So, the end of my 6 week stay was really really nice. I got to spend a lot of time with my kids. They and the rest of the group told me all about their cruise and vacation and showed me photos and videos. We spent time with some of my friends on one of my last nights, and then wandered around a farmer’s market. It was exactly what I needed.

So, coming home was nice (it’s home) but leaving my kids again is always hard. I’m realizing how isolated I am here a lot of the time, too. I keep hoping that after my disability hearing that I’ll be able to get a used car. Sometimes I think about it too much, I think. It was so much easier in CA to not be discouraged a lot of the time because even if I was tired I could just get in the car to run my errand or get where I was going. My fatigue doesn’t have to be a 10/10 to make it difficult to take the bus sometimes to get where I’m going.  Upside of the bus? I love watching everything go by and being able to remember a lot of what I see, which is more difficult in a car. I also love to walk distances, so walking from the stop to my destination is kind of an adventure, even if I’ve done it dozens of times. I always see something new. Downside again: if I’m fatigued, it can be really difficult. Dora

I feel like I could do so much more if I could just get out from under needing my parents’ help. I found out today that even after the disability hearing, a decision could take 1-4 months. I’m so tired of dealing with my sm and her impatience. It’s a miracle she’s “let” my dad help in the first place, so I’m grateful for that, but I can’t wait for this all to be over. I don’t even want to think about the possibility of being denied. If the judge could spend a week living with me and seeing what my health is like, I don’t think I’d have any trouble. I wish that it wasn’t so complicated, but it is. It could take a full three years from the time I applied to when the decision is finally made.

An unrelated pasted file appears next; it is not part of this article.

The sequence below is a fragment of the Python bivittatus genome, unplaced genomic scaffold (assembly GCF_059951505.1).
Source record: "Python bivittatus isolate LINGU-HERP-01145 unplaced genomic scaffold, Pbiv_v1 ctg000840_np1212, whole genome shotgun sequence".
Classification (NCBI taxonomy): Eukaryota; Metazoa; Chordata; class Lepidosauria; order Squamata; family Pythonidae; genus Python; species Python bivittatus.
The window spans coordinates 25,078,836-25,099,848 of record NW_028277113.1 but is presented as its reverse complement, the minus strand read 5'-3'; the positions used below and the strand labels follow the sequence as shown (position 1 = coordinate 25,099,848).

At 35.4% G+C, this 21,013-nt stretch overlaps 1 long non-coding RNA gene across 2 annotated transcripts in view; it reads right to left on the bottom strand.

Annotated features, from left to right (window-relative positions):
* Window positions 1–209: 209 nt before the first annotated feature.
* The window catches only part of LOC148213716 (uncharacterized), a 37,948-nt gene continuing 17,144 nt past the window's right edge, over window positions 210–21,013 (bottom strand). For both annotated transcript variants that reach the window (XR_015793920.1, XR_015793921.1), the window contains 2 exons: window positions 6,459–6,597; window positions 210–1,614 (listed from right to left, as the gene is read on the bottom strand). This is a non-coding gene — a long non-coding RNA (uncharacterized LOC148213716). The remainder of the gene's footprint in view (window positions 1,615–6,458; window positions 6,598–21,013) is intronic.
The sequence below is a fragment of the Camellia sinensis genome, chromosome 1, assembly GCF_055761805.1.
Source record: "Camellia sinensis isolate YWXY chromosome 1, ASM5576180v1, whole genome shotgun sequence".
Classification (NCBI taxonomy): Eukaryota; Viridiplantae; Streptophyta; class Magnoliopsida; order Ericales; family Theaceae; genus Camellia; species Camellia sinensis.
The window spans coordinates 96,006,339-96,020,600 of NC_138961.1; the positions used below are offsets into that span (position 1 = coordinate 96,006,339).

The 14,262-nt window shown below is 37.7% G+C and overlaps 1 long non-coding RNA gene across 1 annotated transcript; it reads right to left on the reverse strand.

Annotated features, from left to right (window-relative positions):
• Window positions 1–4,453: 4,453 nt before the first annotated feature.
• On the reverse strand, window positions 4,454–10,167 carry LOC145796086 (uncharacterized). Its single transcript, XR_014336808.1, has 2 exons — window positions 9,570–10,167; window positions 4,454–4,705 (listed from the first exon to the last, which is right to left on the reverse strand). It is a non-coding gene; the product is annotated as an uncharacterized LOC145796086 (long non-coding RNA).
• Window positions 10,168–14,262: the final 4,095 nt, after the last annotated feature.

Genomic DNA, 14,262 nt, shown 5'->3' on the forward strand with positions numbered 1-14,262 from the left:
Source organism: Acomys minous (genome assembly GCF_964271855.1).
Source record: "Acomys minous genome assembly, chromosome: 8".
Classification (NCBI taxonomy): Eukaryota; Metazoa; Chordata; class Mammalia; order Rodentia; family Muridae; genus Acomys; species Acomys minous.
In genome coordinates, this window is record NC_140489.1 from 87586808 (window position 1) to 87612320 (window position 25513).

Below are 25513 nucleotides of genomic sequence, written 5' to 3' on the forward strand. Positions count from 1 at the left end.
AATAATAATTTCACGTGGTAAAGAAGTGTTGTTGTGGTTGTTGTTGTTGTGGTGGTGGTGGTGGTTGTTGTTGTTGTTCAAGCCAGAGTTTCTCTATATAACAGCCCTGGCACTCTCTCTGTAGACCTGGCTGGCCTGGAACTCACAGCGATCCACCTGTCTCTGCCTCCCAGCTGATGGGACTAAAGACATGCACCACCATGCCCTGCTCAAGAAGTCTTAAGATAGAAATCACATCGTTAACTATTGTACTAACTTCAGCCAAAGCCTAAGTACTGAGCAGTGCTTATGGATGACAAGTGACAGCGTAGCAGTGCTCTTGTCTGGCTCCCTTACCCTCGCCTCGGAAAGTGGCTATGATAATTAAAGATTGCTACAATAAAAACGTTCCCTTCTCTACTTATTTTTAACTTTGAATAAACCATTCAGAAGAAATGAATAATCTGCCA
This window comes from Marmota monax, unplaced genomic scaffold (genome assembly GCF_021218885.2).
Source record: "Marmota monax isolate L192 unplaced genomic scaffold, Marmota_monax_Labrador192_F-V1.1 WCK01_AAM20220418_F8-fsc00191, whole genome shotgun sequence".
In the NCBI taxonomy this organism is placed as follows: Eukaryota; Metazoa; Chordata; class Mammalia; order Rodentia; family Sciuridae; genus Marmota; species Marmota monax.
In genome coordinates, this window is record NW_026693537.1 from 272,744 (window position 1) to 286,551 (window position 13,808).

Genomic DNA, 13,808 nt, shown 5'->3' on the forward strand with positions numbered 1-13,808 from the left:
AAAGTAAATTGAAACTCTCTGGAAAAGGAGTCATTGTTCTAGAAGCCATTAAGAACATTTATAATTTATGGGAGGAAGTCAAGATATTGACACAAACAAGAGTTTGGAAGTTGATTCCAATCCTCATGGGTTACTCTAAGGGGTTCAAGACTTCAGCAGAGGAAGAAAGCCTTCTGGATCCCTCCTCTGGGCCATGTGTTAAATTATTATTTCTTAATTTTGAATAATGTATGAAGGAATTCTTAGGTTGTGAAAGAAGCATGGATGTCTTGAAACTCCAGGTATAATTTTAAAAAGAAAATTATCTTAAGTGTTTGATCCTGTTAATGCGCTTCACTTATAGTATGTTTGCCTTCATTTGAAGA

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About pickleclub1971

I'm a single mom of 2: a Southern CA native, who transplanted to Utah 4 years ago. I have one 18 year old who is off to the Ivy League, and one 14 year old who is in high school. I served an LDS Mission to Southern France and I’ve also lived in the San Francisco Bay Area, Idaho, Northern Arizona, and New Hampshire. I love 80’s music, classical music, choral music, playing the piano, singing, speaking what French I still remember, and talking about history and music with whomever will listen. I love that my kids are better at math than I was at their age. (But they still get frequent historical references from me…anyone familiar with Ducky from NCIS? He’s that kind of medical examiner, I’m that kind of mom.) My kids also think I know all the lyrics to all the songs from the 80’s, mainly because I’m good at making them up and faking it when I don’t know. Sometimes they catch me. I’m currently disabled with PTSD (Post Traumatic Stress Disorder). I want to get better (of course) and be an advocate for trauma survivors and others with mental illnesses. I like people in general. I suffer from the delusion that I can make everyone my friend, but of course that isn’t possible: but I still believe that the world can be a better place.